import requests

i = 0

app = Flask(__name__)
@app.route("/"):
        sqli = request.args.get("sqli",None)
        data = {"somekey":"someval","vulnerableparam":sqli}
        resp = requests.post("http://target.com/login?%s-%s.FormSubmit"%(i,i+1),data=data)
        i += 1
        return resp.text, resp.status_code

app.run(host="127.0.0.1",port=8008)

After you have started the flask-app, you should be able to use sqlmap against http://127.0.0.1:8080/?sqli=value

Tools are seldom written generic enough to handle obscure test-cases. It might be tempting to blame the tool for its shortcomings, but more often the problem is obscure/non-generic, and should be solved by other means.

You can solve this problem by creating a small webapp that acts as a proxy between the target application and your tool.

The tool accept the vulnerable input as a parameter, and forward it to the application as required.

Here is an untested python/flask code to illustrate how this can be done:

from flask import Flask, request
import requests

i = 0

app = Flask(__name__)
@app.route("/"):
        sqli = request.args.get("sqli",None)
        data = {"somekey":"someval","vulnerableparam":sqli}
        resp = requests.post("http://target.com/login?%s-%s.FormSubmit"%(i,i+1),data=data)
        i += 1
        return resp.text, resp.status_code

app.run(host="127.0.0.1",port=8008)

After you have started the flask-app, you should be able to use sqlmap against http://127.0.0.1:8008/?sqli=value

5 deleted 4 characters in body
source | link

Tools are seldom written generic enough to handle obscure test-cases. It might be tempting to blame the tool for its shortcomings, but more often the problem is obscure/non-generic, and should not be solved by other means.

You can solve this problem by creating a small webapp that acts as a proxy between the target application and your tool.

The tool accept the vulnerable input as a parameter, and forward it to the application as required.

Here is an untested python/flask code to illustrate how this can be done:

from flask import Flask, request
import requests

i = 0

app = Flask(__name__)
@app.route("/"):
        sqli = request.args.get("sqli",None)
        data = {"somekey":"someval","vulnerableparam":sqli}
        resp = requests.post("http://target.com/login?%s-%s.FormSubmit"%(i,i+1),data=data)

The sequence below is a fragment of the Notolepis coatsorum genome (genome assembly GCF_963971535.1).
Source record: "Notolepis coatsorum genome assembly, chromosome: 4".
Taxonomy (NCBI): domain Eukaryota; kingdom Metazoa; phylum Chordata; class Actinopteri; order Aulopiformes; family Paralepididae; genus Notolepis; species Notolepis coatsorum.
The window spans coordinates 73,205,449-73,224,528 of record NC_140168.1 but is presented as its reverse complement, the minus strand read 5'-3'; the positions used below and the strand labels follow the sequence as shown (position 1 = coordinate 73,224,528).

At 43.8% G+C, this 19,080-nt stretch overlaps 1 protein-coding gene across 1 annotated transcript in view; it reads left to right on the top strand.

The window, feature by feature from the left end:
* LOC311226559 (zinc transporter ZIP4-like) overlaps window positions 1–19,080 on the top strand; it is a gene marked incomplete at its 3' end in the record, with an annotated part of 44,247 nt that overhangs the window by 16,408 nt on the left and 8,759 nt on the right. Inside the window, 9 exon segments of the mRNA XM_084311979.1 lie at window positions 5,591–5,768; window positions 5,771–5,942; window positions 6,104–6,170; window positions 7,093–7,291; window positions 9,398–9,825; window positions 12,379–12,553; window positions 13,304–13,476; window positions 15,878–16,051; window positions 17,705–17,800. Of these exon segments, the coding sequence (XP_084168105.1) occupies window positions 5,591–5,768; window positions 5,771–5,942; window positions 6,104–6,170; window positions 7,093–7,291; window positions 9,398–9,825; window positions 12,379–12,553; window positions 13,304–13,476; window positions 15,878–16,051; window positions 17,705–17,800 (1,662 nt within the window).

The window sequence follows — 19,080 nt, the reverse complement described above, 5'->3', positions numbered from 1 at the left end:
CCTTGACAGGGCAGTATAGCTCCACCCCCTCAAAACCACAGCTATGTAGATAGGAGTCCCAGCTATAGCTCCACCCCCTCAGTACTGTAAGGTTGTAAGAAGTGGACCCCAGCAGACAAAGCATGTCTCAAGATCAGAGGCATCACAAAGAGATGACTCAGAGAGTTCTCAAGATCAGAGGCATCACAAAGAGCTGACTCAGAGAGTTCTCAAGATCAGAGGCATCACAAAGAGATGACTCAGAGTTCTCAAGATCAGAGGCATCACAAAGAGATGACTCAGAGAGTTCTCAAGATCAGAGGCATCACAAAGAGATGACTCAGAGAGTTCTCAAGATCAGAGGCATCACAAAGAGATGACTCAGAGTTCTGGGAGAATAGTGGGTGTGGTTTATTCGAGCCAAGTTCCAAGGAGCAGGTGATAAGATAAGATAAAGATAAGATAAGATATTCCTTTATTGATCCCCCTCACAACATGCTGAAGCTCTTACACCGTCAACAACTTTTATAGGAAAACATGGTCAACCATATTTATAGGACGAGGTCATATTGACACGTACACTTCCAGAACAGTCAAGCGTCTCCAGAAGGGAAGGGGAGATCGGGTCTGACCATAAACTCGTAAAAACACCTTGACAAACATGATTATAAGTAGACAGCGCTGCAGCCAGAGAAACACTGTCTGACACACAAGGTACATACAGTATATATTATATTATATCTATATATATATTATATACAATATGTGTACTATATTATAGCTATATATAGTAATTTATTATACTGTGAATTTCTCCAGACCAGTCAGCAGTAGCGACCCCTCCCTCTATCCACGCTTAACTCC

i += 1
        return resp.text, resp.status_code

app.run(host="127.0.0.1",port=8008)

After you have started the flask-app, you should be able to use sqlmap against http://127.0.0.1:8080/?sqli=value

Tools are seldom written generic enough to handle obscure test-cases. It might be tempting to blame the tool for its shortcomings, but more often the problem is obscure/non-generic, and should not be solved by other means.

You can solve this problem by creating a small webapp that acts as a proxy between the target application and your tool.

The tool accept the vulnerable input as a parameter, and forward it to the application as required.

Here is an untested python/flask code to illustrate how this can be done:

from flask import Flask, request
import requests

i = 0

app = Flask(__name__)
@app.route("/"):
        sqli = request.args.get("sqli",None)
        data = {"somekey":"someval","vulnerableparam":sqli}
        resp = requests.post("http://target.com/login?%s-%s.FormSubmit"%(i,i+1),data=data
        i += 1
        return resp.text, resp.status_code

app.run(host="127.0.0.1",port=8008)

After you have started the flask-app, you should be able to use sqlmap against http://127.0.0.1:8080/?sqli=value

Tools are seldom written generic enough to handle obscure test-cases. It might be tempting to blame the tool for its shortcomings, but more often the problem is obscure/non-generic, and should be solved by other means.

You can solve this problem by creating a small webapp that acts as a proxy between the target application and your tool.

The tool accept the vulnerable input as a parameter, and forward it to the application as required.

Here is an untested python/flask code to illustrate how this can be done:

from flask import Flask, request
import requests

i = 0

app = Flask(__name__)
@app.route("/"):
        sqli = request.args.get("sqli",None)
        data = {"somekey":"someval","vulnerableparam":sqli}
        resp = requests.post("http://target.com/login?%s-%s.FormSubmit"%(i,i+1),data=data)
        i += 1
        return resp.text, resp.status_code

app.run(host="127.0.0.1",port=8008)

After you have started the flask-app, you should be able to use sqlmap against http://127.0.0.1:8080/?sqli=value

4 added 3 characters in body
source | link
3 added 35 characters in body
source | link
2 added 229 characters in body
source | link
1
source | link